But Feigl-Ding said masks should serve as an added later of protection in schools, as vaccination rates in children remain incredibly low and because Omicron has the potential to reinfect people.

While being vaccinated reduces the risk of hospitalization, he said masks are good for limiting virus transmission and reducing the risk of children suffering from Long COVID, pointing to data that shows one in seven children may suffer from lingering symptoms.

"If we keep transmission active, family members [could] be hospitalized... that has a long term mental health burden as well. Mental health, that's important. So is not orphaning kids and we know that many, many people have been orphaned."

The U.S. Centers for Disease Control and Prevention has maintained its stance, with director Dr. Rochelle Walensky saying coronavirus cases are still too high to abandon indoor masking rules.

The CDC "still recommends that all schools encourage students to wear well-fitting masks consistently and while indoors," Walensky said in an interview this week.

Michael Mina, the chief science officer at testing company eMed and a former associate professor at Harvard T.H. Chan School of Public Health, told Newsweek that masking is "moderately effective at reducing spread in the pre-K-through-12 age group, with likely reduced effectiveness in the younger ages.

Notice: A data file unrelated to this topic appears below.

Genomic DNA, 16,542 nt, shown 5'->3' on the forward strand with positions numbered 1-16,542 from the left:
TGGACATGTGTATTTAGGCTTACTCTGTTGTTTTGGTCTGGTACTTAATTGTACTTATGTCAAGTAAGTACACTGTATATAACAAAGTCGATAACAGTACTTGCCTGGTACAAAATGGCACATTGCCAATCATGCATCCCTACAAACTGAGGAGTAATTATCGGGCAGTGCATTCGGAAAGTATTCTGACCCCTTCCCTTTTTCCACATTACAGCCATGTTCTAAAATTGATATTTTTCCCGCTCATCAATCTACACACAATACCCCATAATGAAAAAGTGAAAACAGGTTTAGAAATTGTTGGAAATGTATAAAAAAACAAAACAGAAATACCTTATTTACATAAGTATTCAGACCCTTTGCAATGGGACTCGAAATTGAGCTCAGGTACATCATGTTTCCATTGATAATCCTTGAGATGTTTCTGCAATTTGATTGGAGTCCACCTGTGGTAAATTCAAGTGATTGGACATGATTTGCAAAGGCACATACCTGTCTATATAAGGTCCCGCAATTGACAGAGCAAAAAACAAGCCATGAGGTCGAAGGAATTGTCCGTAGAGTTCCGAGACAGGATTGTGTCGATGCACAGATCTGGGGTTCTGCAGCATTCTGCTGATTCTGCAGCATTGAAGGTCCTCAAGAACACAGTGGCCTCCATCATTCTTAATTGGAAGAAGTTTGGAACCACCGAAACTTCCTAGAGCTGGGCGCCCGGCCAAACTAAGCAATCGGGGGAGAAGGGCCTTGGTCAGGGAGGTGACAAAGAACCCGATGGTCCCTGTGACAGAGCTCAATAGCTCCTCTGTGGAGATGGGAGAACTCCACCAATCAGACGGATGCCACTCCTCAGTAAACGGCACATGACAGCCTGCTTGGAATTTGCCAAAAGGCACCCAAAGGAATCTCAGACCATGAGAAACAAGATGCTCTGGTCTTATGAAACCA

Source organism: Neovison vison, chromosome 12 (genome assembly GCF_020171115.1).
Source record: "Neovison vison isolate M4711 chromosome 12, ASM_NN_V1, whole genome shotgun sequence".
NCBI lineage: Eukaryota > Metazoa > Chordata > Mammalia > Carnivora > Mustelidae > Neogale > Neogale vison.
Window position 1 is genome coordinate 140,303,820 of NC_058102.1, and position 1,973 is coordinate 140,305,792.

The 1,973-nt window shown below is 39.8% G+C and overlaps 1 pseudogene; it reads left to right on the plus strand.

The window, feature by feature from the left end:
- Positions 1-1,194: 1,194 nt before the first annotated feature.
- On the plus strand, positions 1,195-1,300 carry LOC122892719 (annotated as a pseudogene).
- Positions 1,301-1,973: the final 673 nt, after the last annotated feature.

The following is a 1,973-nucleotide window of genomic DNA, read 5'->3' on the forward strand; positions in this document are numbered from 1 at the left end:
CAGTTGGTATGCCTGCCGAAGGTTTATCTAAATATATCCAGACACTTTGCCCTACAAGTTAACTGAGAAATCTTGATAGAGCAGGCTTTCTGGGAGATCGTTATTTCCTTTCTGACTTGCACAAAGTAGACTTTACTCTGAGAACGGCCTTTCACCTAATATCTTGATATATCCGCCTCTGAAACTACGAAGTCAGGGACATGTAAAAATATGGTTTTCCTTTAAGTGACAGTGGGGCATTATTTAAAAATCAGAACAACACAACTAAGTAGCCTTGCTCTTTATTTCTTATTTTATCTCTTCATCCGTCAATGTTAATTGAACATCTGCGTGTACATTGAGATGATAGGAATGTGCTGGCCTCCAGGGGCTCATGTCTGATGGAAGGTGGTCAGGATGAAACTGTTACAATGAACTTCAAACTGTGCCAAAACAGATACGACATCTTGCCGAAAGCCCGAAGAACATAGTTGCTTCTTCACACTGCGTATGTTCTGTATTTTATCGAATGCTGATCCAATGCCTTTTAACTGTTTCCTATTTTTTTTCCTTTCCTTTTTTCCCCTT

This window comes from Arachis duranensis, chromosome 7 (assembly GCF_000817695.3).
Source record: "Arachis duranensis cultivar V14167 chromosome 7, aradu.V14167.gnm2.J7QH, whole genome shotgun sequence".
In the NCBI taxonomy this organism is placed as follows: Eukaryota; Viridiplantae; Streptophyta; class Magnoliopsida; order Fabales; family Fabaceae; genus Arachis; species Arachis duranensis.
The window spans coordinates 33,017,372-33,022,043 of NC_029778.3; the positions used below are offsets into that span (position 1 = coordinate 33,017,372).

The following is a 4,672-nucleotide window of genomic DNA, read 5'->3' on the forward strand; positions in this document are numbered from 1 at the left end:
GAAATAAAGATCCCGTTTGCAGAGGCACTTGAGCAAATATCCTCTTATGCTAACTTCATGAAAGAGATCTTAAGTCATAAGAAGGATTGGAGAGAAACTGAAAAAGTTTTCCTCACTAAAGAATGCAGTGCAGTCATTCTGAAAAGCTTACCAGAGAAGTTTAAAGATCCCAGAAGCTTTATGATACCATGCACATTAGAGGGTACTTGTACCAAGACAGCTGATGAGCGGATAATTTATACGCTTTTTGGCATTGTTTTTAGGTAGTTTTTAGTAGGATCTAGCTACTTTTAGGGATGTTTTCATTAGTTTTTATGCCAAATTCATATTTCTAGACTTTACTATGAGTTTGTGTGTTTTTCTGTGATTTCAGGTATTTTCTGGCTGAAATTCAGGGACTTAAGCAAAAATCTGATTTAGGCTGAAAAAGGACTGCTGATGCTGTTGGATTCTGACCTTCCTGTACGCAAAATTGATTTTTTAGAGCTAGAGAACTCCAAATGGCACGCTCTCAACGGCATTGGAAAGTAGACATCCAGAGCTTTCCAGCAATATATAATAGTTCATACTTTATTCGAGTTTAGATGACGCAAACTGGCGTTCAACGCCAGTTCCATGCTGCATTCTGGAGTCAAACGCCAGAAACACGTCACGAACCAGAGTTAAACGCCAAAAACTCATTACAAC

"We should look towards more dynamic public health approaches that incorporate the changing landscape of viral spread and variants as well as vaccine uptake."

This is where "testing remains crucial," he said. "Rapid testing can be used to identify outbreaks early and to mitigate spread, schools can reintroduce masking until transmission has ceased."

Mokdad said people needed to do their own risk assessments to decide whether or not they should wear a mask when mandates are no longer in place.

"A school and a district has to look at what's happening outside the school," he said. "It doesn't matter if you wear a mask in school and are doing everything by the book, but the kids are going to the community and there is high infection in the community."

But if the goal is to keep children learning in-person and healthy, Feigl-Ding believes allowing them to go without masks in classrooms is a mistake.

A sign asking people to wear masks
A sign on the door of Lowell elementary school asks students, staff and visitors to wear a mask to prevent the spread of COVID-19 on January 5, 2022 in Chicago, Illinois. Scott Olson/Getty Images

"Kids can handle it," he said. "It is better to have masks and keep them in school than not to have masks, have outbreaks, have quarantines, have disruption to parents' work, and then have the shuffling in and out of kids who are absent."

Where Feigl-Ding and Mokdad agree is that better ventilation and cleaning in schools is crucial.

"If you're going to remove masks, then we need ventilation and disinfection because not every classroom can open windows, not every classroom has windows," Feigl-Ding said. "Not doing that is just so irresponsible."